induction. Almost two thousand years later another famous citizen of Italy,
Leonardo da Vinci, was independently to think out similar conclusions from
like observations. But not until the nineteenth century of our era, some
twenty-four hundred years after the time of Xenophanes, was the old Greek's
doctrine to be accepted by the scientific world. The ideas of Xenophanes
were known to his contemporaries and, as we see, quoted for a few centuries
by his successors, then they were ignored or quite forgotten; and if any
philosopher of an ensuing age before the time of Leonardo championed a
like rational explanation of the fossils, we have no record of the fact.
The geological doctrine of Xenophanes, then, must be listed among those
remarkable Greek anticipations of nineteenth -century science which suffered
almost total eclipse in the intervening centuries.
Nevertheless, some modern interpreters have found an opposite meaning in Parmenides. Thus Ritter interprets him as supposing "that the earth is in the centre spherical, and maintained in rotary motion by its equiponderance; around it lie certain rings, the highest composed of the rare element fire, the next lower a compound of light and darkness, and lowest of all one wholly of night, which probably indicated to his mind the surface of the earth, the centre of which again he probably considered to be fire." But this, like too many interpretations of ancient thought, appears to read into the fragments ideas which the words themselves do not warrant. There seems no reason to doubt, however, that Parmenides actually held the doctrine of the earth's sphericity. Another glimpse of his astronomical doctrines is furnished us by a fragment which tells us that he conceived the morning and the evening stars to be the same, a doctrine which, as we have seen, was ascribed also to Pythagoras. Indeed, we may repeat that it is quite impossible to distinguish between the astronomical doctrines of these two philosophers.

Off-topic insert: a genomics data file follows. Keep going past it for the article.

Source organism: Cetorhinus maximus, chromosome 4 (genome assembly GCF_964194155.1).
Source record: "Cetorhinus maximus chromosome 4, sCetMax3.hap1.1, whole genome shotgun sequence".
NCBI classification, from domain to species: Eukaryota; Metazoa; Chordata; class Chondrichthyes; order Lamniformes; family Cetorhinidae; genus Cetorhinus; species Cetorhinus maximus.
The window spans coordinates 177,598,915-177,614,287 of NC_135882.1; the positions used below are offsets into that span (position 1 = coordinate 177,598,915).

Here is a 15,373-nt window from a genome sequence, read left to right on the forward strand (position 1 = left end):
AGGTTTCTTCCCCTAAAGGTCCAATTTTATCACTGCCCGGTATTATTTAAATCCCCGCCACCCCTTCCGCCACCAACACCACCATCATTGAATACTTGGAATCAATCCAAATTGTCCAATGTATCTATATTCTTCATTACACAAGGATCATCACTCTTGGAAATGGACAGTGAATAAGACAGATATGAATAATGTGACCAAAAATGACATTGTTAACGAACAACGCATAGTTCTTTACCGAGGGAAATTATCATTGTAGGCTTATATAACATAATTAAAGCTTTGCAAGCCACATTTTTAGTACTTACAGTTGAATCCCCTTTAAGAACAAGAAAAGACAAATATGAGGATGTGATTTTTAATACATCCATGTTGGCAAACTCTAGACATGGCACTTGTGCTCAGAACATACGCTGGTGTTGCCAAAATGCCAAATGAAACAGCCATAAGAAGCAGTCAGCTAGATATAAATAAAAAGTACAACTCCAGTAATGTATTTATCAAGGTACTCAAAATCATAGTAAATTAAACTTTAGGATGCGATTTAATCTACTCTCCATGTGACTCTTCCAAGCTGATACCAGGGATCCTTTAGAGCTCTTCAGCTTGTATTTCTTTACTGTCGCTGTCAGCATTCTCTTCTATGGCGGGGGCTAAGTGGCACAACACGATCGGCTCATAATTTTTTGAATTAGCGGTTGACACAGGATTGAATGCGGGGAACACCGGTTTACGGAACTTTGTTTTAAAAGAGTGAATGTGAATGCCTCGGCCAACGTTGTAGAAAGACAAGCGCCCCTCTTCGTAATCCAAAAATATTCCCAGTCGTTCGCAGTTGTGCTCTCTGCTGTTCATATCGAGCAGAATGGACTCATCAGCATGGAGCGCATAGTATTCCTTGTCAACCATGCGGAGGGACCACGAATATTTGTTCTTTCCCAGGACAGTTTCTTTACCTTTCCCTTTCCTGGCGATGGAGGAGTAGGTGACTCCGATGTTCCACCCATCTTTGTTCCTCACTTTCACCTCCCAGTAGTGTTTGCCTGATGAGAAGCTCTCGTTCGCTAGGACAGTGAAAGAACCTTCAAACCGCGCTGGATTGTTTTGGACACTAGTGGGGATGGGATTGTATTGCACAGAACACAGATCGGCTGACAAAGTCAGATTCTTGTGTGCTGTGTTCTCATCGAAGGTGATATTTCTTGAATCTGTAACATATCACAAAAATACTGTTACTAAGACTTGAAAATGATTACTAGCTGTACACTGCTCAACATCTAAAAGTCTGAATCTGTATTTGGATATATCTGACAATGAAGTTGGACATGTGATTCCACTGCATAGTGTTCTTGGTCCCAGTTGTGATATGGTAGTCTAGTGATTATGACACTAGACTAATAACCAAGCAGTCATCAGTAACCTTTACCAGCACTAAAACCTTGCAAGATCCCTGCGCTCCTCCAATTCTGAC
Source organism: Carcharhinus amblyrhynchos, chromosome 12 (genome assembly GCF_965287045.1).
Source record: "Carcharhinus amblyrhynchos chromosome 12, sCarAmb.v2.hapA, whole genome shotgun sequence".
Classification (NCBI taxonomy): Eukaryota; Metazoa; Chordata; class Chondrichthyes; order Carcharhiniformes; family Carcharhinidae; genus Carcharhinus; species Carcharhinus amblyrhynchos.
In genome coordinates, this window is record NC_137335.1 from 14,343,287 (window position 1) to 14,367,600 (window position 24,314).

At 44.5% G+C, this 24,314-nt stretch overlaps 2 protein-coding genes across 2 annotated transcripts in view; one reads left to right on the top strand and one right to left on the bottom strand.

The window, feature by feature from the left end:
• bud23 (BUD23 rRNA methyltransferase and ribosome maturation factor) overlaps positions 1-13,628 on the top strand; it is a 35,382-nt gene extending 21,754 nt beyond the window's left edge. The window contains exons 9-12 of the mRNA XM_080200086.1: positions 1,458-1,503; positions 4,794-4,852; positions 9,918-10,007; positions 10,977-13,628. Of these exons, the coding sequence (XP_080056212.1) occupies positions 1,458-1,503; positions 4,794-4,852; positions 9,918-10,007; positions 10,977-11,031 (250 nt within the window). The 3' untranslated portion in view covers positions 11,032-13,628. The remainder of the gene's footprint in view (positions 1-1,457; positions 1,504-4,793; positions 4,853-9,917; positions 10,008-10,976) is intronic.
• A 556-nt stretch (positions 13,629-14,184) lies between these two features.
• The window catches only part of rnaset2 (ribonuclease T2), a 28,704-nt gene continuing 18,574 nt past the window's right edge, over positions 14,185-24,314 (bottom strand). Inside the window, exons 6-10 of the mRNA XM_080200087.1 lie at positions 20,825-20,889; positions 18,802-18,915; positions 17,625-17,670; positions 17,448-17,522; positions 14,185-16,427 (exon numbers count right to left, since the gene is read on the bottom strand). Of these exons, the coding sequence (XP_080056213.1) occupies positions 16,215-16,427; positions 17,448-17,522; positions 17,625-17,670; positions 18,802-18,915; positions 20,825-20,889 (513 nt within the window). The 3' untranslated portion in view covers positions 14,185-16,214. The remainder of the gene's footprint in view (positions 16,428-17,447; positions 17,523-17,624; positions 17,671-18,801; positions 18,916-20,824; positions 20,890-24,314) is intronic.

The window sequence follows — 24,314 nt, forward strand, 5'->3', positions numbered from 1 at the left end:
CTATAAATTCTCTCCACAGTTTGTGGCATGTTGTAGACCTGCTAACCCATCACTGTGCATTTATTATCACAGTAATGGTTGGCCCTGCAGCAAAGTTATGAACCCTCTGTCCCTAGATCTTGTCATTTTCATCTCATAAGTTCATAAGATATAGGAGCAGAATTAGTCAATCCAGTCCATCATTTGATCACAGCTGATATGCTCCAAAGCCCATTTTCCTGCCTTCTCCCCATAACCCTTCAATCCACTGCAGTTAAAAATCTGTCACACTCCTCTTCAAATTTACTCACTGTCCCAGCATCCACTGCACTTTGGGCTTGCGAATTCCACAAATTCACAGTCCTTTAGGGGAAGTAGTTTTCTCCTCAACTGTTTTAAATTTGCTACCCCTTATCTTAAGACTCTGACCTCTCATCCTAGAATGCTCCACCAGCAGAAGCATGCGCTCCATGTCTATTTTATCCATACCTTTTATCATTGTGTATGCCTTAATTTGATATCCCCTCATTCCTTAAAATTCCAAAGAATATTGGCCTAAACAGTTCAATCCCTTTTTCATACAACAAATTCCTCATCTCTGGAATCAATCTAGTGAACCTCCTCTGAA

The poem of Parmenides in which the cosmogonic speculations occur treats also of the origin of man. The author seems to have had a clear conception that intelligence depends on bodily organism, and that the more elaborately developed the organism the higher the intelligence. But in the interpretation of this thought we are hampered by the characteristic vagueness of expression, which may best be evidenced by putting before the reader two English translations of the same stanza. Here is Ritter's rendering, as made into English by his translator, Morrison:
"For exactly as each has the state of his limbs many-jointed, So invariably stands it with men in their mind and their reason; For the system of limbs is that which thinketh in mankind Alike in all and in each: for thought is the fulness."
The same stanza is given thus by George Henry Lewes:
"Such as to each man is the nature of his many-jointed limbs, Such also is the intelligence of each man; for it is The nature of limbs (organization) which thinketh in men, Both in one and in all; for the highest degree of organization gives the highest degree of thought."
Here it will be observed that there
is virtual agreement between the translators except as to the last clause,
but that clause is most essential. The Greek phrase is